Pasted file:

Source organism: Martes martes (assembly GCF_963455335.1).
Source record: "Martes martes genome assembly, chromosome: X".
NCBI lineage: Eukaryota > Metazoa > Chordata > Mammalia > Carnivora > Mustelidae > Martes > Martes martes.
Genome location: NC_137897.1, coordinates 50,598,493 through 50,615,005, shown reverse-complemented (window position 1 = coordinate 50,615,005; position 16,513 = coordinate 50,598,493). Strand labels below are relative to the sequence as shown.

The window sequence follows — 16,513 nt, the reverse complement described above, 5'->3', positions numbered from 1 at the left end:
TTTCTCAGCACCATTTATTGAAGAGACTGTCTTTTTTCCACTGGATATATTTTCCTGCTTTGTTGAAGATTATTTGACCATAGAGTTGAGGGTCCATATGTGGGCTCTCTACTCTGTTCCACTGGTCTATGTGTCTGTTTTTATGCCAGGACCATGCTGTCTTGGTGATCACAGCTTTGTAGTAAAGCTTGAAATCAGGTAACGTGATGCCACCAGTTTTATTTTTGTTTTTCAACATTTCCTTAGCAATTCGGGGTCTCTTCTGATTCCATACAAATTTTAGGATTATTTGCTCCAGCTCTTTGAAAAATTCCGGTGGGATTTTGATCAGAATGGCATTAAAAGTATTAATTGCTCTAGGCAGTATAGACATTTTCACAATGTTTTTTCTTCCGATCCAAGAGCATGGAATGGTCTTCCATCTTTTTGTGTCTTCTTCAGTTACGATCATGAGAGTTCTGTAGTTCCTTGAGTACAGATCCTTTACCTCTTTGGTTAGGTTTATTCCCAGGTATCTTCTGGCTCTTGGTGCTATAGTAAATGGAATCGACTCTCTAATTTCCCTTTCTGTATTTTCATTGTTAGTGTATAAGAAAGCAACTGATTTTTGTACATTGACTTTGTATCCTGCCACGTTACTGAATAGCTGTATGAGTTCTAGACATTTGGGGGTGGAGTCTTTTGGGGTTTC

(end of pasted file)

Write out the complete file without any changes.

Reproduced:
Source organism: Martes martes (assembly GCF_963455335.1).
Source record: "Martes martes genome assembly, chromosome: X".
NCBI lineage: Eukaryota > Metazoa > Chordata > Mammalia > Carnivora > Mustelidae > Martes > Martes martes.
Genome location: NC_137897.1, coordinates 50,598,493 through 50,615,005, shown reverse-complemented (window position 1 = coordinate 50,615,005; position 16,513 = coordinate 50,598,493). Strand labels below are relative to the sequence as shown.

The window sequence follows — 16,513 nt, the reverse complement described above, 5'->3', positions numbered from 1 at the left end:
TTTCTCAGCACCATTTATTGAAGAGACTGTCTTTTTTCCACTGGATATATTTTCCTGCTTTGTTGAAGATTATTTGACCATAGAGTTGAGGGTCCATATGTGGGCTCTCTACTCTGTTCCACTGGTCTATGTGTCTGTTTTTATGCCAGGACCATGCTGTCTTGGTGATCACAGCTTTGTAGTAAAGCTTGAAATCAGGTAACGTGATGCCACCAGTTTTATTTTTGTTTTTCAACATTTCCTTAGCAATTCGGGGTCTCTTCTGATTCCATACAAATTTTAGGATTATTTGCTCCAGCTCTTTGAAAAATTCCGGTGGGATTTTGATCAGAATGGCATTAAAAGTATTAATTGCTCTAGGCAGTATAGACATTTTCACAATGTTTTTTCTTCCGATCCAAGAGCATGGAATGGTCTTCCATCTTTTTGTGTCTTCTTCAGTTACGATCATGAGAGTTCTGTAGTTCCTTGAGTACAGATCCTTTACCTCTTTGGTTAGGTTTATTCCCAGGTATCTTCTGGCTCTTGGTGCTATAGTAAATGGAATCGACTCTCTAATTTCCCTTTCTGTATTTTCATTGTTAGTGTATAAGAAAGCAACTGATTTTTGTACATTGACTTTGTATCCTGCCACGTTACTGAATAGCTGTATGAGTTCTAGACATTTGGGGGTGGAGTCTTTTGGGGTTTC